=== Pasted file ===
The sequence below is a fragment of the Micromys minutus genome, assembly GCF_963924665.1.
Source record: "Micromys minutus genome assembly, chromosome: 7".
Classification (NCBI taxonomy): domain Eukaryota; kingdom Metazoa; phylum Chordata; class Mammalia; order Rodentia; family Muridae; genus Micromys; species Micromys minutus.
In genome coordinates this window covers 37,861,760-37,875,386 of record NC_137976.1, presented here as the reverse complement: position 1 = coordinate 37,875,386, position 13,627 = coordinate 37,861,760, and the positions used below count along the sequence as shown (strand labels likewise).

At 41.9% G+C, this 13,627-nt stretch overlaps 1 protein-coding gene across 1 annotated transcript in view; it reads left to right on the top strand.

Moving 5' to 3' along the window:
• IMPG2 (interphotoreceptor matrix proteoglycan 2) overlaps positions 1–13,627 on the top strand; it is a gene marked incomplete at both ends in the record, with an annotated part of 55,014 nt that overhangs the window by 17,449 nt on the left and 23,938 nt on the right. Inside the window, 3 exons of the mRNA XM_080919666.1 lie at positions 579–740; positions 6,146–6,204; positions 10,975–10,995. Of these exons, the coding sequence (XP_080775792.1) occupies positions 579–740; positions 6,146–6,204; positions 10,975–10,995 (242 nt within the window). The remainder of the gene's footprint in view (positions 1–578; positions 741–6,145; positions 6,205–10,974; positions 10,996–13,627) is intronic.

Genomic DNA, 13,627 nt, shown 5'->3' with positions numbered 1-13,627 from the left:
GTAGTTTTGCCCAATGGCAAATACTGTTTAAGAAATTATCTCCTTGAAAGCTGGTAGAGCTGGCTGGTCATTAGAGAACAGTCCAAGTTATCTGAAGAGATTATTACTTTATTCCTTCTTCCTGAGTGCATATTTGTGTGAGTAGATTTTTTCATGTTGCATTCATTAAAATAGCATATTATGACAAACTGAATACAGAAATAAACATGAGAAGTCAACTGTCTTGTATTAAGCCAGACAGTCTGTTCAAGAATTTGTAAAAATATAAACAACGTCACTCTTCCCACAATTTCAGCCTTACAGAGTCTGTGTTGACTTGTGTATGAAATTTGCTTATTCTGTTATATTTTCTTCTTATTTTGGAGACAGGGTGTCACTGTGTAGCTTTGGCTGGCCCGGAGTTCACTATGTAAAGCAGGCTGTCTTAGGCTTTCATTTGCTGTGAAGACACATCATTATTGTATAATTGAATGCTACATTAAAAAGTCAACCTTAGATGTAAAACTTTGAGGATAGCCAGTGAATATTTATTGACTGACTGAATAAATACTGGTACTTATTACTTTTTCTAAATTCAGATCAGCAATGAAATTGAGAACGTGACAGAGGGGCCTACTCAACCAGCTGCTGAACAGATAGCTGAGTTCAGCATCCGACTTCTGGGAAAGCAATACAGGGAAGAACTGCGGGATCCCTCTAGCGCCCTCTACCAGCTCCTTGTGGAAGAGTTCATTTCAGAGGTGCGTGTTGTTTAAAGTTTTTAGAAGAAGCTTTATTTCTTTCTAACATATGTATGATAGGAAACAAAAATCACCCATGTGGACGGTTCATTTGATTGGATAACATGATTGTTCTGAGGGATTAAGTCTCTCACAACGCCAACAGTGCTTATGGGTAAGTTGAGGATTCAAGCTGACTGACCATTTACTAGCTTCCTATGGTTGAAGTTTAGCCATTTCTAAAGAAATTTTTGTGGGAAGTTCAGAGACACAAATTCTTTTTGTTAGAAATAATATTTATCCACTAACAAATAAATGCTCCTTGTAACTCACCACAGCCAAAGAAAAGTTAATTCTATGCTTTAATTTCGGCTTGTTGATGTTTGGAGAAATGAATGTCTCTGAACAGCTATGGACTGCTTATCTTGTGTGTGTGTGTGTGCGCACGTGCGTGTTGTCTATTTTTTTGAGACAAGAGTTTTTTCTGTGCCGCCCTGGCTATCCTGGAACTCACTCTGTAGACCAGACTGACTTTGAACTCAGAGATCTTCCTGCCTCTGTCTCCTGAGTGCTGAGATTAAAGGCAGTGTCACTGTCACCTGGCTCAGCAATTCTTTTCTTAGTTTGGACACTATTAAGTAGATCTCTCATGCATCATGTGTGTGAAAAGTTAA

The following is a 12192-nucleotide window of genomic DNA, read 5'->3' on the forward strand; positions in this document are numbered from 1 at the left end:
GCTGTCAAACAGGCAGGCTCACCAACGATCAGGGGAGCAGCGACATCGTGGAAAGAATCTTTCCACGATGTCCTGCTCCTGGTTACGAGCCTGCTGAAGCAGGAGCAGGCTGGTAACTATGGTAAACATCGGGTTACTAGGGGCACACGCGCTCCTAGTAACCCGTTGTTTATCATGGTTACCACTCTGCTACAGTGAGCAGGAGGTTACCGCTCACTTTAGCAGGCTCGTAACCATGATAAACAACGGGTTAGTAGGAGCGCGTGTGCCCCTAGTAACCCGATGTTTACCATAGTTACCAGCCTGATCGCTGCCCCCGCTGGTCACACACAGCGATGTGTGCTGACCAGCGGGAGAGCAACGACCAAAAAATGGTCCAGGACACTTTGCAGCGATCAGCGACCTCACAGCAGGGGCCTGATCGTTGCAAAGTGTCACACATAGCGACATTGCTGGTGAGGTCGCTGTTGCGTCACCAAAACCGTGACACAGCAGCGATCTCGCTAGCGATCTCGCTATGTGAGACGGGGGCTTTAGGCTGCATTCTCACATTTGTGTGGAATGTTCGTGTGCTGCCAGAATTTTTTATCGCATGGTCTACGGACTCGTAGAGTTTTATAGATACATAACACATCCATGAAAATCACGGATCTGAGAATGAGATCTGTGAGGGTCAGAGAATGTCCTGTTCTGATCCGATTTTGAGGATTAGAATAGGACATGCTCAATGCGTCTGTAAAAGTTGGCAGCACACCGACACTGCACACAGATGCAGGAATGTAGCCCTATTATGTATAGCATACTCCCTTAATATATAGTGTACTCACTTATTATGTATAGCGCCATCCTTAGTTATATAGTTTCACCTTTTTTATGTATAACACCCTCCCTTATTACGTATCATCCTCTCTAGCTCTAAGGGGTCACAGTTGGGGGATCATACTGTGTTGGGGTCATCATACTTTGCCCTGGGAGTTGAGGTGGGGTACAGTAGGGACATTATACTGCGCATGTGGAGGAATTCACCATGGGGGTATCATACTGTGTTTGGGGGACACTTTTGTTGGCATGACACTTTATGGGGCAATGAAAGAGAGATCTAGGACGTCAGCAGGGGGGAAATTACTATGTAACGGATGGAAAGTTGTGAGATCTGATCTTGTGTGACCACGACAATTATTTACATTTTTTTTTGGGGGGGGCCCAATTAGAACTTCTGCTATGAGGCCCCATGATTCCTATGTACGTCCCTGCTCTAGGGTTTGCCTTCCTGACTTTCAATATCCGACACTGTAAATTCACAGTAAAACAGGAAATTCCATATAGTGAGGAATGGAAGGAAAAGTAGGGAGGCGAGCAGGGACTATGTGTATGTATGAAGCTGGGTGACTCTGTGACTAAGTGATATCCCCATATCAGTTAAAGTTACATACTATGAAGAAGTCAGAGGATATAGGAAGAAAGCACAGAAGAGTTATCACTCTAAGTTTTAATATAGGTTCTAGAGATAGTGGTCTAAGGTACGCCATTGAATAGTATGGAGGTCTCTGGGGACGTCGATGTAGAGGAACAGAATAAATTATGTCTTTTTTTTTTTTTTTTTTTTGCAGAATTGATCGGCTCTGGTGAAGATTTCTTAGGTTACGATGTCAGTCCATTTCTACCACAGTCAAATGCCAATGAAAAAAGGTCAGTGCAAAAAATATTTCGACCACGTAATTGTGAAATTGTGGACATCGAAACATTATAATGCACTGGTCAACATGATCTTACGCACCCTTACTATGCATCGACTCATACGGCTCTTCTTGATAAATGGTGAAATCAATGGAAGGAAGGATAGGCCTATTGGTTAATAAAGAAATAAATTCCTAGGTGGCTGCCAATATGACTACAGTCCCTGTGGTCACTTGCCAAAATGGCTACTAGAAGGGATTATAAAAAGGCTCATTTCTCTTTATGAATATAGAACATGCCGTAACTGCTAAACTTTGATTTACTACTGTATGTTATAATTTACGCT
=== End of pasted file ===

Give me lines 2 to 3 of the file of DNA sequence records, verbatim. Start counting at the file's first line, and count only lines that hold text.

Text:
Source record: "Micromys minutus genome assembly, chromosome: 7".
Classification (NCBI taxonomy): domain Eukaryota; kingdom Metazoa; phylum Chordata; class Mammalia; order Rodentia; family Muridae; genus Micromys; species Micromys minutus.